Pariah: A New Film Challenging Homophobia in the Black Community

Pariah: A New Film Challenging Homophobia in the Black Community

Here's a film I can't wait to see.

Its been getting rave  reviews and it focuses on a 17-year-old Brooklyn girl named Alike (Adepero Oduye) who has realized that she is a lesbian but doesn't know what to do with a newfound identity that's still unknown to her family. Coming home on the bus after a night at a lesbian nightclub, she changes her shirt to a more traditionally feminine one and puts on earrings — the better to pretend, to her critical mother, Audrey (Kim Wayans), that she's been having a very different kind of evening.

Unable to share the truth, she's carrying a visibly heavy burden, wondering what will happen, it's not an easy journey for her, and "Pariah" has no textbook happy endings for us: Audrey, who thinks Alike's just going through a phase (referred to as "the whole tomboy thing she's been doing"), undergoes no magical transformation. But the joy of "Pariah" is watching both Alike's tentative, heartfelt emergence as an independent woman, and Oduye's performance, understated yet deeply moving.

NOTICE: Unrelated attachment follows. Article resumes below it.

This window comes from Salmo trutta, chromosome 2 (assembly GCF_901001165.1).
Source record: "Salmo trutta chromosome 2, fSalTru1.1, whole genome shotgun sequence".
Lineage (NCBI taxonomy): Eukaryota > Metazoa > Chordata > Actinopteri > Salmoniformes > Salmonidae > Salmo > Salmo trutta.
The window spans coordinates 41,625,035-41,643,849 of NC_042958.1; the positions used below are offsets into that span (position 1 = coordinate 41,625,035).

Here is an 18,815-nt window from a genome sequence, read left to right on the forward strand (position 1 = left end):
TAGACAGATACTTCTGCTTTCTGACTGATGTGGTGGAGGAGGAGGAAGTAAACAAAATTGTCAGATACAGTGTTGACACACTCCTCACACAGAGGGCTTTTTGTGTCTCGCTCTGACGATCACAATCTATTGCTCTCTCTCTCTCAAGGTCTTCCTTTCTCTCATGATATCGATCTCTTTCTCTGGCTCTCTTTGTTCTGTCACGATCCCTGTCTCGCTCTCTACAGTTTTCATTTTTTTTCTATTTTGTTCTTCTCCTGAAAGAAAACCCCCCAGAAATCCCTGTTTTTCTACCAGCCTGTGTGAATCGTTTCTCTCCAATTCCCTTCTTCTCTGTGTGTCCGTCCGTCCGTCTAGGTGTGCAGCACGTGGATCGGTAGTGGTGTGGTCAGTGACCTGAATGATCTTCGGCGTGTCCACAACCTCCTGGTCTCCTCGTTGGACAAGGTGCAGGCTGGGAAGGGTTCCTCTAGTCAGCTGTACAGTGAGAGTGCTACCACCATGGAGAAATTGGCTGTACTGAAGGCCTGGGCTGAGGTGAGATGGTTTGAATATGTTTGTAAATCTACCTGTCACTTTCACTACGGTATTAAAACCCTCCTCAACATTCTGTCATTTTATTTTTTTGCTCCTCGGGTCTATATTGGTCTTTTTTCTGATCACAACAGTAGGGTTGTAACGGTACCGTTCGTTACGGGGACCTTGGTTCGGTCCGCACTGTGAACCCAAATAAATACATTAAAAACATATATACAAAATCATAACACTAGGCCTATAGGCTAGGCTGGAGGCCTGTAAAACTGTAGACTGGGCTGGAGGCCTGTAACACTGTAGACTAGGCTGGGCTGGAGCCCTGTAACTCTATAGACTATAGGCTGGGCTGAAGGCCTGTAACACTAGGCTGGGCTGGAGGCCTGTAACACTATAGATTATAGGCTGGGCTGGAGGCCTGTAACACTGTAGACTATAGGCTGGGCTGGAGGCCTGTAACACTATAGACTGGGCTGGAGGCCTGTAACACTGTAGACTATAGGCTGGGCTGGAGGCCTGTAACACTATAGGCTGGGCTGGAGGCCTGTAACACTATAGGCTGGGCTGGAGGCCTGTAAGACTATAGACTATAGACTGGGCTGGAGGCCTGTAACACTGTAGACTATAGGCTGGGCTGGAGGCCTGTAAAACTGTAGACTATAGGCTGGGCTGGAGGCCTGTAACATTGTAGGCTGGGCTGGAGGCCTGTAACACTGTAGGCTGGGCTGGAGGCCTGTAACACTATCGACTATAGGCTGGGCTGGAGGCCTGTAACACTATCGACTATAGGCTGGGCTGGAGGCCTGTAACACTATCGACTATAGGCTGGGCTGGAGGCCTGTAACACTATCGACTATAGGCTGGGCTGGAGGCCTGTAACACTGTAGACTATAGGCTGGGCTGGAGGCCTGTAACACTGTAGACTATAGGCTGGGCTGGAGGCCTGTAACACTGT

In 2007, Dee Ree's debuted her short film, also called “Pariah” and also starring the mesmerizing Adepero Oduye as Alike (pronounced ah-lee-kay and meaning “girl who drives out beautiful women” in West African). Four years later, a full-length version of the film, shot in 18 days and now with the pedigree of Spike Lee as executive producer, premiered at the Sundance Film Festival and scored an Excellence in Cinematography Award. “Pariah” is inspired by Rees’ own coming out as a lesbian in her 20s, but said her experience wasn’t quite as traumatic as Alike’s tug-of-war with her parents.

This film outlines what most African American males and females still go through when confronting their sexuality to their families. Finally, there's a film that really discusses this and brings this to our. 

Near the film's end, Alike's finally able to quote one of her own poems: "I'm not running. I'm choosing." 

Enough said, I'm checking out this film this weekend and you should, too.



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  • As a 62yo Black Gay man I don't encounter Black homophobia too often, since I live in a mostly White very far Western suburb - and I stay out of that damm shyt-hole effin' city as much as I possibly can.

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